Motorola provided VIBO with a complete 3G network including
Motorola’s UMTS system and exclusive 3G handsets, so VIBO could launch the latest
3G multimedia services this week to customers across Taiwan. A system upgrade
to HSDPA via a simple software download will be carried out at a future time,
when VIBO opts for a 3G network enhancement, Motorola officials say.
With Motorola’s UMTS network, VIBO was able to provide its initial 1.5 million subscribers with 3G services. Subscribers now can access VIBO’s 3G multi-media services, which generally provide a greater variety of quality voice and data services than previously available with 2/2.5G.
Pactolus Communications Software Corporation, a developer of Class 4/5 SIP-based IP voice services, and Convedia Corporation, a supplier of IP media servers, have announced that the two companies are collaborating to offer service provider deployment of SIP-based, IMS-compliant services.
The partnership, Pactolus officials say, will enable “rapid, economical deployment of media-rich services and features for applications based on Pactolus’ RapidFLEX Service Creation Environment and its SIPwar Carrier Services Suite, using Convedia’s IP multimedia processing.”
Over the last four years, the two companies’ products have
been used in numerous service provider networks, such as that of Primus Canada.
Officials from both companies say the collaboration is to help simplify both media-rich features, and the delivery of services of all types of fixed and mobile network topologies, in the hopes of driving increased subscriber usage and retention. The emerging IMS cross-network service model, they believe, fosters subscriber adoption of advanced calling features, customizations, unified contact databases and calling groups, which extends the usability of carrier services and promotes subscriber loyalty.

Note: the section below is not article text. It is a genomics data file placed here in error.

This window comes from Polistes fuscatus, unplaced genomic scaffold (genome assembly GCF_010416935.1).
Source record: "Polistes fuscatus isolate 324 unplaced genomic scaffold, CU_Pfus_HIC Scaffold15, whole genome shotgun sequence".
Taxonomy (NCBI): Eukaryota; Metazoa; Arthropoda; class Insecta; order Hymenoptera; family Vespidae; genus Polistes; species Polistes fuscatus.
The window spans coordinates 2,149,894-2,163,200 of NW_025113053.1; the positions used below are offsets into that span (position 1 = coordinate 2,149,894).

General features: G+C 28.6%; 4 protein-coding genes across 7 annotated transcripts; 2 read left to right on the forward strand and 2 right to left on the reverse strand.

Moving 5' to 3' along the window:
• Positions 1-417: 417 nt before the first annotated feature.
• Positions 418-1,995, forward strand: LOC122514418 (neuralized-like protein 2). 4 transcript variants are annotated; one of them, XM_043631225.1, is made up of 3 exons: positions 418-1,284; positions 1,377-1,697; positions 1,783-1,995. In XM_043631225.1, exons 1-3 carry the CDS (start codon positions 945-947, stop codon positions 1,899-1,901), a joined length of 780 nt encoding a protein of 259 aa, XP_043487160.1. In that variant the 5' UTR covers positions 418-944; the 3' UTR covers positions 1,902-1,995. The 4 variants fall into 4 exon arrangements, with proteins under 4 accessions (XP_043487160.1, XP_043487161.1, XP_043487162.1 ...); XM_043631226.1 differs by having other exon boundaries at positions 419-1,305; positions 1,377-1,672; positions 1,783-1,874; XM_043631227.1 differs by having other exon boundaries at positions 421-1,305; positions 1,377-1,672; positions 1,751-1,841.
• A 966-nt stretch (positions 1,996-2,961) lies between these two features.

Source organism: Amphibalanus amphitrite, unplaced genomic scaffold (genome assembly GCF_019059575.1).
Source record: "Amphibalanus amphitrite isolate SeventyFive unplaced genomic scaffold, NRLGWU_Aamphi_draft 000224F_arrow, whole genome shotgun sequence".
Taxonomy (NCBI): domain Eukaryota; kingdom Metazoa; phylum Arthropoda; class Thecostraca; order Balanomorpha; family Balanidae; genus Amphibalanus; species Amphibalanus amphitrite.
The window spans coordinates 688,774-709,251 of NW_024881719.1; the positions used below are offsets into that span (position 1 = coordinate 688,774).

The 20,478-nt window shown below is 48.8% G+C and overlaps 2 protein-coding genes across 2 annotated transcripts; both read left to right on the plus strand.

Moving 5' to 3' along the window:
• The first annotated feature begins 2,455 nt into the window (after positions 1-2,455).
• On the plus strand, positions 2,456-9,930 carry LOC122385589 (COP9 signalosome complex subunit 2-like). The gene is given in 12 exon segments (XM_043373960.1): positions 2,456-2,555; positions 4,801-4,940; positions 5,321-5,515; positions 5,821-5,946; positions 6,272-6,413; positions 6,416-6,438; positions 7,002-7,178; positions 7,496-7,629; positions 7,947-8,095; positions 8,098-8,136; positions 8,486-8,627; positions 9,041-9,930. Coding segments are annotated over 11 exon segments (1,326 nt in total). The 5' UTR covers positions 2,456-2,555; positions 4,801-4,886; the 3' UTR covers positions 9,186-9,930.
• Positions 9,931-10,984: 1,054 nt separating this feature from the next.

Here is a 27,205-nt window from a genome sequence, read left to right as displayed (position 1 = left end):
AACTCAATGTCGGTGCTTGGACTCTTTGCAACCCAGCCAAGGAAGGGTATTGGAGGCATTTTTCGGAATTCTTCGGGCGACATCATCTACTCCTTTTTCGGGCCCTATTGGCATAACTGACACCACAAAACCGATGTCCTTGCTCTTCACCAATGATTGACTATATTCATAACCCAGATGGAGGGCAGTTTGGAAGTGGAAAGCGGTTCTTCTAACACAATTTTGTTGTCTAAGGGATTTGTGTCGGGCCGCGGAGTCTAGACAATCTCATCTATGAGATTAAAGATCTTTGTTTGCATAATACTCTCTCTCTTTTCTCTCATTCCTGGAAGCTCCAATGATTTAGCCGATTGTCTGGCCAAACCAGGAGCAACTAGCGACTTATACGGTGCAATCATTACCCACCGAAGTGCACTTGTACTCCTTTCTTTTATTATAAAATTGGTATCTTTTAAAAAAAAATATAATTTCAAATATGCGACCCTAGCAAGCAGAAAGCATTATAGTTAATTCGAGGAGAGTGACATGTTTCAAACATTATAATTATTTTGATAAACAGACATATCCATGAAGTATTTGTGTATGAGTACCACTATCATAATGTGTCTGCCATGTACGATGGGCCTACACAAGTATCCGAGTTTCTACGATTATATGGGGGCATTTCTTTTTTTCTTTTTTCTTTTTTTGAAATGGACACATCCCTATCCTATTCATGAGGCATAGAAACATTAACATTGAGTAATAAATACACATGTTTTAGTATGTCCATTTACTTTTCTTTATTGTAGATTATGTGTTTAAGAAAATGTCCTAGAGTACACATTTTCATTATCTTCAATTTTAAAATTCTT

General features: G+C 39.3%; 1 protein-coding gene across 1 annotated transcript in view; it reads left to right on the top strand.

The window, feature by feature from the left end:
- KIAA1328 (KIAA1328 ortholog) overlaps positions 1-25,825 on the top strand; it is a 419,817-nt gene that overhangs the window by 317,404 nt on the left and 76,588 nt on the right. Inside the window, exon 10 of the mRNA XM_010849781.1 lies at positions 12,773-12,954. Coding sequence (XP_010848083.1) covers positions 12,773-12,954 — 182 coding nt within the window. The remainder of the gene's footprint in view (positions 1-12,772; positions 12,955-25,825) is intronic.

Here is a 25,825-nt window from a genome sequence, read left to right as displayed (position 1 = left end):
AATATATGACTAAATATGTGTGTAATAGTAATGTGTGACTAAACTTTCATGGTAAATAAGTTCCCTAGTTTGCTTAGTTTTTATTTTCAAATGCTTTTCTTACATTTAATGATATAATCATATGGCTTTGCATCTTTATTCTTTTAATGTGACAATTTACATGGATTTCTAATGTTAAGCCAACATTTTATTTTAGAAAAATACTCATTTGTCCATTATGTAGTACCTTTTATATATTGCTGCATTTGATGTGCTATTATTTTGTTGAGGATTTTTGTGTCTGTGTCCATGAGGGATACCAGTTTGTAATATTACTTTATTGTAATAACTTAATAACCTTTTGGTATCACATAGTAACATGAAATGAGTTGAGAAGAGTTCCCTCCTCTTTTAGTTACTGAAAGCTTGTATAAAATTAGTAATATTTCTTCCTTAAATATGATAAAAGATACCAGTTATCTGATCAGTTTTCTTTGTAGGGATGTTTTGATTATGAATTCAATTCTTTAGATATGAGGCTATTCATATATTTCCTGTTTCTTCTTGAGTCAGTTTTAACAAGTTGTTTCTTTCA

We’re settled into our apartment in Istanbul now, which actually has a view of Bosphorus if you stand on the roof and jump. Here’s how First CoffeeSM explained the experience to a friend in an e-mail:
Arrange for the truck to pick up our stuff in Antalya at nine in the morning Friday. Truck shows up at 10:30, so early by Turkish standards we’re lucky we’re dressed. We’d agreed to pay 500 lira ($370) for the guy to do the move, truck and all, he gets there and doesn’t have any helpers. Where are the helpers? Oh, helpers, yeah, that’ll be 300 lira, I can have a couple guys here in ten minutes (upon which he’ll pay them 15 lira each and pocket 270). Forget it, we’ll do it ourselves. Um, 150 lira? Sorry, Charlie. It’s mostly boxes anyway, not much furniture, a friend’s staying with us so he helps.
Truck’s all packed, locked, the guy says you’re going to Cengelkoy in Istanbul, right? Right, like we told you a couple weeks ago. Sorry, can’t take you there, streets are too narrow, the guy says. (You think this is an exaggeration? After the truck is locked he says this.) Much phone-calling back and forth with the woman who lives in the apartment we’re moving into, assures him yes, it’s fine, the truck can make it no problem. No bribe, sorry. Grumpy, he says he’ll have it in Istanbul Saturday morning, leaves.
We fly to Istanbul Friday night, call the truck guy, who says sure, I’ll have a couple helpers to unload tomorrow morning, no problem.
Saturday comes and goes. Sunday morning he calls, says he’s “in Istanbul” somewhere. Fine, we say, we’ll be at church, you can come to the flat after two. Guy calls at 11:30 saying he’s at the apartment. This is still Swiss timing for Turkey, mind you. We get home at two, he’s there, where are the guys to help? Oh, you wanted helpers? Makes some calls, in five minutes two guys show up asking 100 lira each.
Paying 25 lira for a day’s work is a lot, this job’ll take a couple hours, max. Friend and I start unpacking. Um, 60 lira? Get lost. Security guard hails a couple gardeners thrilled to pieces to get 30 each for a couple hours’ work and who are Our Good Friends now.